A looming military conflict in Ukraine and ever present pandemic complications have created supply chain issues globally. Covid-19 already contributed to widespread shortages and supply chain disruptions over the last two years. With China, America’s largest supplier of goods, returning to lockdown and Russia invading Ukraine, knowing how to prepare yourself and your family for supply chain disruptions is critical. These are only suggestions for goods and commodities, you can check out my other content about travel, weather, nuclear, water supply and other emergency management tips to prepare and survive difficult times.
A supply chain disruption can happen, at any time, for countless reasons. It is important to stay informed, pay attention to world events and public health measures. This doesn’t change even if Covid-19 disappears tomorrow. There will always been infectious diseases amongst humans and animals that can effect global shipping, transport, availability and farming. Paying attention to major weather events around the world can help clue you in as well.
Having a plan and contingencies can help you feel less worried and can save you frustration and fear along the way. Pay attention to what countries are involved in conflicts, what political decisions are being made, how trade is effected. You can also look at shipping, transit and gas prices globally. Being able to look at those factors and engaged the plan most fitting for the event will help you or your family. Have 3 major plans — weather/natural disaster, public health/pandemic and, finally, war.
No matter what you are planning for, you will need the same basic things — food, water and shelter. Every plan should include a way to shelter and a way to escape. Every plan should include a backpack sized version of what you need at your place of shelter that can get you through at least 72 hours of being mobile. Do not assume help is coming in natural disasters or war. Public services might be disrupted and travel may be difficult, so don’t assume you can stop by the grocery store regularly. There are federal agencies who can assist, but their help might take time. Ensure you can survive on foot for several days or in your home for at least a month with the goods that you have.
For food, high calorie and nutritional value with small space and easy preparation are key. Dry goods and canned goods can keep for exceptionally long times. So if you are stockpiling ahead of time, ensure that you focus on easy to prepare, cost effective, long term goods storage goods. If you are planning on leaving, ensure that you pack meal replacement bars, powders or shakes that can carry you through several days. You can also dry or canned fruits, vegetables and proteins for backpacking.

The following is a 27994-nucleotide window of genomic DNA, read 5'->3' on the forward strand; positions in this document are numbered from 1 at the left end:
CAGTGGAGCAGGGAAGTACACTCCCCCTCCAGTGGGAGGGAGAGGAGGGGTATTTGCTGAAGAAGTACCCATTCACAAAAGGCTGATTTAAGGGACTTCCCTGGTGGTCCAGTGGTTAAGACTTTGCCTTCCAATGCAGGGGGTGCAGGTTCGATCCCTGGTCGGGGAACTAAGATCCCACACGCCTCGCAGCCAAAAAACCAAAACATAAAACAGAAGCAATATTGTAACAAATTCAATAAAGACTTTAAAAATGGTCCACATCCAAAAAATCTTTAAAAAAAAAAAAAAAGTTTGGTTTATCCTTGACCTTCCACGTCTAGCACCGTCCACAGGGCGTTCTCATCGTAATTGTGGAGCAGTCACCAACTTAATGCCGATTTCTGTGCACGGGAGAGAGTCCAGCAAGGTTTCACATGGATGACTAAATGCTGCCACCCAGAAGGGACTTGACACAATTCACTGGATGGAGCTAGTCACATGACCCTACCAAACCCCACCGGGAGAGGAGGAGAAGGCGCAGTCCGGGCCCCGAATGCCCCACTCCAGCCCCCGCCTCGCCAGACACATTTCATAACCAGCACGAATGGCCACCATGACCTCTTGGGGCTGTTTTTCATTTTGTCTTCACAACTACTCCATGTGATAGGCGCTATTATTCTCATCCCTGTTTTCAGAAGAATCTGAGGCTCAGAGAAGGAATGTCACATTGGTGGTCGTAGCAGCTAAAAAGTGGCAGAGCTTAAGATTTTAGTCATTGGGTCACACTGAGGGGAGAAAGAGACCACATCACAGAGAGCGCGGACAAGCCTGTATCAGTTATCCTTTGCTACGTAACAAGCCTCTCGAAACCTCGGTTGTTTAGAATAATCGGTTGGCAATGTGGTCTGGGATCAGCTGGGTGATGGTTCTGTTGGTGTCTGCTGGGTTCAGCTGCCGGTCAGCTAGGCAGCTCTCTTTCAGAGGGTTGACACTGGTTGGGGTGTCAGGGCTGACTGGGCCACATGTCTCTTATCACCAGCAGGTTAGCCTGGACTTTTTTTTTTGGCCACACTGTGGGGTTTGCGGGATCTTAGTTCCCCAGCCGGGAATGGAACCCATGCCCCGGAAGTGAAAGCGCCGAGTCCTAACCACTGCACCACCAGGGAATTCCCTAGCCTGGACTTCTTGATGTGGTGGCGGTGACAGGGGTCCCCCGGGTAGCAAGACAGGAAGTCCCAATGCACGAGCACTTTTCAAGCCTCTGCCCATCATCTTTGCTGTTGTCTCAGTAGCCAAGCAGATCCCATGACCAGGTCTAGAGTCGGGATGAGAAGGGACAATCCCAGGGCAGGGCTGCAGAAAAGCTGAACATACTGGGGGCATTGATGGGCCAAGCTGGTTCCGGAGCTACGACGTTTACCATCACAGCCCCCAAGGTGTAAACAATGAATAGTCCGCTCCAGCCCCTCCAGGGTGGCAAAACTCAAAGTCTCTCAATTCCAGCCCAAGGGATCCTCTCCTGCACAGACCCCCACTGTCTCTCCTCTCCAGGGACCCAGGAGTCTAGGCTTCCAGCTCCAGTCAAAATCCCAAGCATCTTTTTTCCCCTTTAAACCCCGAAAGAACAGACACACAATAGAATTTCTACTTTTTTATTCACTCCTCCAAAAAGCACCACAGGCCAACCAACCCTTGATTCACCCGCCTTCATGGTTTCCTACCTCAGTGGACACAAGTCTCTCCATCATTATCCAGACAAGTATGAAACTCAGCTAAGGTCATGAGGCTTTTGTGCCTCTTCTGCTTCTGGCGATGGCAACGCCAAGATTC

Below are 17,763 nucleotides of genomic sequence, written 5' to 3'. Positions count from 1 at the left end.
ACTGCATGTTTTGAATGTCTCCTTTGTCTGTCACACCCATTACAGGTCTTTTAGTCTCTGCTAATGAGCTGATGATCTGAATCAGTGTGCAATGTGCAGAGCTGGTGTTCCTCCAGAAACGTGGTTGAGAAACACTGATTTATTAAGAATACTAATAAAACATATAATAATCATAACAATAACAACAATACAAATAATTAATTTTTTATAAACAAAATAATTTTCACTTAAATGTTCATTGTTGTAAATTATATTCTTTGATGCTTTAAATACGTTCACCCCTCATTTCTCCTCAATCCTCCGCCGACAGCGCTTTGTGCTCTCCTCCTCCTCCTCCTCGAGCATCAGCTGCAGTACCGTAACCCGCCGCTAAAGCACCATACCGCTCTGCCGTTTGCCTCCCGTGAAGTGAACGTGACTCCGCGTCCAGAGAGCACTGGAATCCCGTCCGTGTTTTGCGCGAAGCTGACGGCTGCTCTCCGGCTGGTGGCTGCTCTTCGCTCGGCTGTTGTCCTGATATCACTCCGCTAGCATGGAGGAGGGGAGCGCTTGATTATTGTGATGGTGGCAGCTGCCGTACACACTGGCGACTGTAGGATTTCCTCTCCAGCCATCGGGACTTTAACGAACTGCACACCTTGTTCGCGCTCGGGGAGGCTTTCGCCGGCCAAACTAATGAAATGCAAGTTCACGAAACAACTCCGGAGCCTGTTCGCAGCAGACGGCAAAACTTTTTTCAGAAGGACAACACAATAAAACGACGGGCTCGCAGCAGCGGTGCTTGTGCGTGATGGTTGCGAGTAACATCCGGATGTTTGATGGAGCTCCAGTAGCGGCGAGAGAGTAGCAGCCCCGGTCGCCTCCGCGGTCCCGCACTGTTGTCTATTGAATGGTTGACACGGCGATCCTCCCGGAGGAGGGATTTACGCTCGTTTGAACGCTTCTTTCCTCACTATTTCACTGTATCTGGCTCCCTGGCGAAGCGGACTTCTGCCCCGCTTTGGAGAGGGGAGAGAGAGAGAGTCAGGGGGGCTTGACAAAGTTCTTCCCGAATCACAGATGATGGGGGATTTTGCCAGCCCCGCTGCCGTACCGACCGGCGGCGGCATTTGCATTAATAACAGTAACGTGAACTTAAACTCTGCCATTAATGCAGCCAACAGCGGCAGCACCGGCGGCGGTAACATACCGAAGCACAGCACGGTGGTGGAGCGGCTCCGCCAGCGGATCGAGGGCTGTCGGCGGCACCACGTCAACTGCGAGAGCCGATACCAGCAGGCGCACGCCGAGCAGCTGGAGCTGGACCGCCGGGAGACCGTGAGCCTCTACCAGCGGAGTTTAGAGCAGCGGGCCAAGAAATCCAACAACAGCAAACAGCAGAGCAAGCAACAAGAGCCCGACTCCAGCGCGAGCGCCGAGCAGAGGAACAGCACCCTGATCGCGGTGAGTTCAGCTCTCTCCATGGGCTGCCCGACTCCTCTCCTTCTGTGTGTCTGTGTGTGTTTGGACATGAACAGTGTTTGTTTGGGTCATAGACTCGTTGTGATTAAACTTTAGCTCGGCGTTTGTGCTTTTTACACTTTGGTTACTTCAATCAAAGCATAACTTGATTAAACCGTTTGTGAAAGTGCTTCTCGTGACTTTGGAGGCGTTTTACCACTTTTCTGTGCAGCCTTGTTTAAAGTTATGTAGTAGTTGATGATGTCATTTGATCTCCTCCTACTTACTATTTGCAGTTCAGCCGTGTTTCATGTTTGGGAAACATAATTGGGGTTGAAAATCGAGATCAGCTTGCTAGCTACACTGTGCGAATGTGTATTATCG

If you are on a budget, look for ramen, rice, dry pasta, dry beans, nut butters, dry lentils, quinoa and canned meats like tuna and other fish (you can limit these as daily intake due to mercury concerns if you want, that is your decision). Canned fish provide fatty acids needed for cognitive function and organ health. Most of these can be kept for a few years in your home, or used in hard financial times even if you are not experiencing supply chain issues and just need a simple, affordable meal. If you are concerned about your protein sources, consider powdered proteins that can be make by shaking them in bottle with water. Powdered protein can often be cheaper than other protein sources and it gives you the option of having animal or plant proteins readily available with a longer shelf life. I am not suggesting you live on protein shakes, this is purely in case of an emergency. You need to vary your nutritional sources to stay healthy from day to day when resources are readily available.
The Weather/Disaster Plan
Enacting this plan means that there has been a major weather event that has interrupted the supply chain like a tsunami, tropical storm, hurricane or massive tornado. I would also suggest that this plan can be used when your ability to reach supplies has been effected locally, not just when the global supplies are interrupted. You could use it, also, for nuclear disasters or conflicts effecting major exporters occur.